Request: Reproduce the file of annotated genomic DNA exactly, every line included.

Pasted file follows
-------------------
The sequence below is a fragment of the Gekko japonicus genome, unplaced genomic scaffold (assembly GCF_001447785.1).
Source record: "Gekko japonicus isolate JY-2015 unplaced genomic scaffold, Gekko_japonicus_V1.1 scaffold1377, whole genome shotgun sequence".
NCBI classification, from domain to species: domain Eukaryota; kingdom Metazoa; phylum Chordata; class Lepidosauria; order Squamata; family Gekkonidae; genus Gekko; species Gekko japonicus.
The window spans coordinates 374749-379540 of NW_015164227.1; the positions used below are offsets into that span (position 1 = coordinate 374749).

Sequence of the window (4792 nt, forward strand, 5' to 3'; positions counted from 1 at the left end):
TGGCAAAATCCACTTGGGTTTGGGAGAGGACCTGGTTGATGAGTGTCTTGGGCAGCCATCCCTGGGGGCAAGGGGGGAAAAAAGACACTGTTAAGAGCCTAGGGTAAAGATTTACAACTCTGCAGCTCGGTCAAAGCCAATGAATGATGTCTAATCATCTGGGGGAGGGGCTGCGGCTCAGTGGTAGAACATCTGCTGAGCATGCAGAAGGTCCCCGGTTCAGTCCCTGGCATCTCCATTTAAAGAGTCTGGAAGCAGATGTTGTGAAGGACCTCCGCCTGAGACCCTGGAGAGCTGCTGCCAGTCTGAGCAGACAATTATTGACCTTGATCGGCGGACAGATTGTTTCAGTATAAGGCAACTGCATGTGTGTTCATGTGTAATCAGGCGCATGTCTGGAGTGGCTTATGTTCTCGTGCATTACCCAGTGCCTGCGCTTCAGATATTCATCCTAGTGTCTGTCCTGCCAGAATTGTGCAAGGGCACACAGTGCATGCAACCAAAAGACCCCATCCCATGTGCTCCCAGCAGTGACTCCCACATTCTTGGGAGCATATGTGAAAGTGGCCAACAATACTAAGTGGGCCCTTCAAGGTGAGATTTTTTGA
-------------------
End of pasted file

The sequence below is a fragment of the Gekko japonicus genome, unplaced genomic scaffold (assembly GCF_001447785.1).
Source record: "Gekko japonicus isolate JY-2015 unplaced genomic scaffold, Gekko_japonicus_V1.1 scaffold1377, whole genome shotgun sequence".
NCBI classification, from domain to species: domain Eukaryota; kingdom Metazoa; phylum Chordata; class Lepidosauria; order Squamata; family Gekkonidae; genus Gekko; species Gekko japonicus.
The window spans coordinates 374749-379540 of NW_015164227.1; the positions used below are offsets into that span (position 1 = coordinate 374749).

Sequence of the window (4792 nt, forward strand, 5' to 3'; positions counted from 1 at the left end):
TGGCAAAATCCACTTGGGTTTGGGAGAGGACCTGGTTGATGAGTGTCTTGGGCAGCCATCCCTGGGGGCAAGGGGGGAAAAAAGACACTGTTAAGAGCCTAGGGTAAAGATTTACAACTCTGCAGCTCGGTCAAAGCCAATGAATGATGTCTAATCATCTGGGGGAGGGGCTGCGGCTCAGTGGTAGAACATCTGCTGAGCATGCAGAAGGTCCCCGGTTCAGTCCCTGGCATCTCCATTTAAAGAGTCTGGAAGCAGATGTTGTGAAGGACCTCCGCCTGAGACCCTGGAGAGCTGCTGCCAGTCTGAGCAGACAATTATTGACCTTGATCGGCGGACAGATTGTTTCAGTATAAGGCAACTGCATGTGTGTTCATGTGTAATCAGGCGCATGTCTGGAGTGGCTTATGTTCTCGTGCATTACCCAGTGCCTGCGCTTCAGATATTCATCCTAGTGTCTGTCCTGCCAGAATTGTGCAAGGGCACACAGTGCATGCAACCAAAAGACCCCATCCCATGTGCTCCCAGCAGTGACTCCCACATTCTTGGGAGCATATGTGAAAGTGGCCAACAATACTAAGTGGGCCCTTCAAGGTGAGATTTTTTGA